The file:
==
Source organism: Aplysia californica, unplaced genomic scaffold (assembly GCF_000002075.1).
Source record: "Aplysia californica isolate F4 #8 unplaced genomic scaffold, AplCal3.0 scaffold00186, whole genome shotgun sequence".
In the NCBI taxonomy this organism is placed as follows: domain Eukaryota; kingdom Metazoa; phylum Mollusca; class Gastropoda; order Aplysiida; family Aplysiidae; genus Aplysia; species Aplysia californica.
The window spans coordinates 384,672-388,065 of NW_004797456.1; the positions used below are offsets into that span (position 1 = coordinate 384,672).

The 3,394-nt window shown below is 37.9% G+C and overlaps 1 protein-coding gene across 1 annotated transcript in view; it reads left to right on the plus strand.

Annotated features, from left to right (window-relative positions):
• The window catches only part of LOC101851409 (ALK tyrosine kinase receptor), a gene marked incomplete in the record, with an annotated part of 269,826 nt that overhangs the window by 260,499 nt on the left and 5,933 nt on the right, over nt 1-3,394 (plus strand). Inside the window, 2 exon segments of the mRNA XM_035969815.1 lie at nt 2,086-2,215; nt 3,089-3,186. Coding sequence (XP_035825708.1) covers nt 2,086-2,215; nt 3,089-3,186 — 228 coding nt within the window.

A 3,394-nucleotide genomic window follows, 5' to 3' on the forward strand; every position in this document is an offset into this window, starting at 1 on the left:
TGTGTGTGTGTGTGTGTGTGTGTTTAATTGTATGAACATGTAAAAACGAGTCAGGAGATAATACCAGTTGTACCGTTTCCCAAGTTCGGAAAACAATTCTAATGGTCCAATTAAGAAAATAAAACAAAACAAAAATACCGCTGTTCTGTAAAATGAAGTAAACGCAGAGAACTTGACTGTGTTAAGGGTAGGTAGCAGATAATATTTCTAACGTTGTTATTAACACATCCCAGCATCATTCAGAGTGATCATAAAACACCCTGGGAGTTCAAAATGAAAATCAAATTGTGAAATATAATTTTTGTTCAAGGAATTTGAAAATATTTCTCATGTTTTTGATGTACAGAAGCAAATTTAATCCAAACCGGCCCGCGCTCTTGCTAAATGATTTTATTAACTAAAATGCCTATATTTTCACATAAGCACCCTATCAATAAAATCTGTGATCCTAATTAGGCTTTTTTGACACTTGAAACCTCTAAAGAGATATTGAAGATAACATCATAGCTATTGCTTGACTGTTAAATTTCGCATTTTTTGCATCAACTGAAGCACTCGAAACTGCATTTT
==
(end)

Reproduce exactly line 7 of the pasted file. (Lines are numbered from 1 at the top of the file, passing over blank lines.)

• The window catches only part of LOC101851409 (ALK tyrosine kinase receptor), a gene marked incomplete in the record, with an annotated part of 269,826 nt that overhangs the window by 260,499 nt on the left and 5,933 nt on the right, over nt 1-3,394 (plus strand). Inside the window, 2 exon segments of the mRNA XM_035969815.1 lie at nt 2,086-2,215; nt 3,089-3,186. Coding sequence (XP_035825708.1) covers nt 2,086-2,215; nt 3,089-3,186 — 228 coding nt within the window.